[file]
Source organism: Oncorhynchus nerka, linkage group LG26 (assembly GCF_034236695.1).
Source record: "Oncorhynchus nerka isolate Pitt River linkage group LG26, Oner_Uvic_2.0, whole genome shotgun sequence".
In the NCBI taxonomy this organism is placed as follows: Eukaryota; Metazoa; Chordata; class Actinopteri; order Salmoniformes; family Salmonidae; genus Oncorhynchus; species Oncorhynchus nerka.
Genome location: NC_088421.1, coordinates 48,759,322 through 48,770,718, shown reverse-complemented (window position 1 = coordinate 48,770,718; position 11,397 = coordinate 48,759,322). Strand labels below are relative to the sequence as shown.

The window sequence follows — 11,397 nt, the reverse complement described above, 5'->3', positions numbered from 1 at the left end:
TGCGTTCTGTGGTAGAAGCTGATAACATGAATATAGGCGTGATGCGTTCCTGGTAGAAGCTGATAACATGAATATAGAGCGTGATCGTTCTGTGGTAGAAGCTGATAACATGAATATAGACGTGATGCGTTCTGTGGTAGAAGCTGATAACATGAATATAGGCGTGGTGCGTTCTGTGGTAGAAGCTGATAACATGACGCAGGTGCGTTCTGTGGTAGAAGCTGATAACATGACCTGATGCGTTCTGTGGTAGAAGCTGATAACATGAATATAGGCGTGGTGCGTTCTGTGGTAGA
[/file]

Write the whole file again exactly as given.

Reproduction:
Source organism: Oncorhynchus nerka, linkage group LG26 (assembly GCF_034236695.1).
Source record: "Oncorhynchus nerka isolate Pitt River linkage group LG26, Oner_Uvic_2.0, whole genome shotgun sequence".
In the NCBI taxonomy this organism is placed as follows: Eukaryota; Metazoa; Chordata; class Actinopteri; order Salmoniformes; family Salmonidae; genus Oncorhynchus; species Oncorhynchus nerka.
Genome location: NC_088421.1, coordinates 48,759,322 through 48,770,718, shown reverse-complemented (window position 1 = coordinate 48,770,718; position 11,397 = coordinate 48,759,322). Strand labels below are relative to the sequence as shown.

The window sequence follows — 11,397 nt, the reverse complement described above, 5'->3', positions numbered from 1 at the left end:
TGCGTTCTGTGGTAGAAGCTGATAACATGAATATAGGCGTGATGCGTTCCTGGTAGAAGCTGATAACATGAATATAGAGCGTGATCGTTCTGTGGTAGAAGCTGATAACATGAATATAGACGTGATGCGTTCTGTGGTAGAAGCTGATAACATGAATATAGGCGTGGTGCGTTCTGTGGTAGAAGCTGATAACATGACGCAGGTGCGTTCTGTGGTAGAAGCTGATAACATGACCTGATGCGTTCTGTGGTAGAAGCTGATAACATGAATATAGGCGTGGTGCGTTCTGTGGTAGA